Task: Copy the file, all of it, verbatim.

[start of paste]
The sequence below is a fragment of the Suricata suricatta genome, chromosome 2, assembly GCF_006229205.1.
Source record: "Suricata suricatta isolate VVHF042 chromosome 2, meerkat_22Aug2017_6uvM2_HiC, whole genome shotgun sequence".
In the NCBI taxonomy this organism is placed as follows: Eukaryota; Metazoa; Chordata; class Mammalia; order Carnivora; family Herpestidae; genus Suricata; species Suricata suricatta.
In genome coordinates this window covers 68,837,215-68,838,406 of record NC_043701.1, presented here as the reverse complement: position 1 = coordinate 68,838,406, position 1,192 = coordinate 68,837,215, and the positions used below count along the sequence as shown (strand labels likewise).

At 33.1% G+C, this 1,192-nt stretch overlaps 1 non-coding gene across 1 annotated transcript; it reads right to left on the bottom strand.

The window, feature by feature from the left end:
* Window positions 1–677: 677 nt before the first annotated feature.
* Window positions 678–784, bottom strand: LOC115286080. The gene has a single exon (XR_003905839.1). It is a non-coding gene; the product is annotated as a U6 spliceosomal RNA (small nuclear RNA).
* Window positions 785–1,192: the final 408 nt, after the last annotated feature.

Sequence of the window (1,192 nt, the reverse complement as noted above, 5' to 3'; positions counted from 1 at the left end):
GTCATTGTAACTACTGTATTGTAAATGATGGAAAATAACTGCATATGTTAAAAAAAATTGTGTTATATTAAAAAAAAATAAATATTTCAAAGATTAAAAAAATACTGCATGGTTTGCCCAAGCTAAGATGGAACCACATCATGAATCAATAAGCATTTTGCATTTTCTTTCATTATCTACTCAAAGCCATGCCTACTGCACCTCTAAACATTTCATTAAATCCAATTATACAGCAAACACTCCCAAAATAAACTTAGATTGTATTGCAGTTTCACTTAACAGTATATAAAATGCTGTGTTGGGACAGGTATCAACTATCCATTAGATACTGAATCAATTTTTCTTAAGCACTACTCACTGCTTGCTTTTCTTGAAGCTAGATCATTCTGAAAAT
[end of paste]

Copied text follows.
The sequence below is a fragment of the Suricata suricatta genome, chromosome 2, assembly GCF_006229205.1.
Source record: "Suricata suricatta isolate VVHF042 chromosome 2, meerkat_22Aug2017_6uvM2_HiC, whole genome shotgun sequence".
In the NCBI taxonomy this organism is placed as follows: Eukaryota; Metazoa; Chordata; class Mammalia; order Carnivora; family Herpestidae; genus Suricata; species Suricata suricatta.
In genome coordinates this window covers 68,837,215-68,838,406 of record NC_043701.1, presented here as the reverse complement: position 1 = coordinate 68,838,406, position 1,192 = coordinate 68,837,215, and the positions used below count along the sequence as shown (strand labels likewise).

At 33.1% G+C, this 1,192-nt stretch overlaps 1 non-coding gene across 1 annotated transcript; it reads right to left on the bottom strand.

The window, feature by feature from the left end:
* Window positions 1–677: 677 nt before the first annotated feature.
* Window positions 678–784, bottom strand: LOC115286080. The gene has a single exon (XR_003905839.1). It is a non-coding gene; the product is annotated as a U6 spliceosomal RNA (small nuclear RNA).
* Window positions 785–1,192: the final 408 nt, after the last annotated feature.

Sequence of the window (1,192 nt, the reverse complement as noted above, 5' to 3'; positions counted from 1 at the left end):
GTCATTGTAACTACTGTATTGTAAATGATGGAAAATAACTGCATATGTTAAAAAAAATTGTGTTATATTAAAAAAAAATAAATATTTCAAAGATTAAAAAAATACTGCATGGTTTGCCCAAGCTAAGATGGAACCACATCATGAATCAATAAGCATTTTGCATTTTCTTTCATTATCTACTCAAAGCCATGCCTACTGCACCTCTAAACATTTCATTAAATCCAATTATACAGCAAACACTCCCAAAATAAACTTAGATTGTATTGCAGTTTCACTTAACAGTATATAAAATGCTGTGTTGGGACAGGTATCAACTATCCATTAGATACTGAATCAATTTTTCTTAAGCACTACTCACTGCTTGCTTTTCTTGAAGCTAGATCATTCTGAAAAT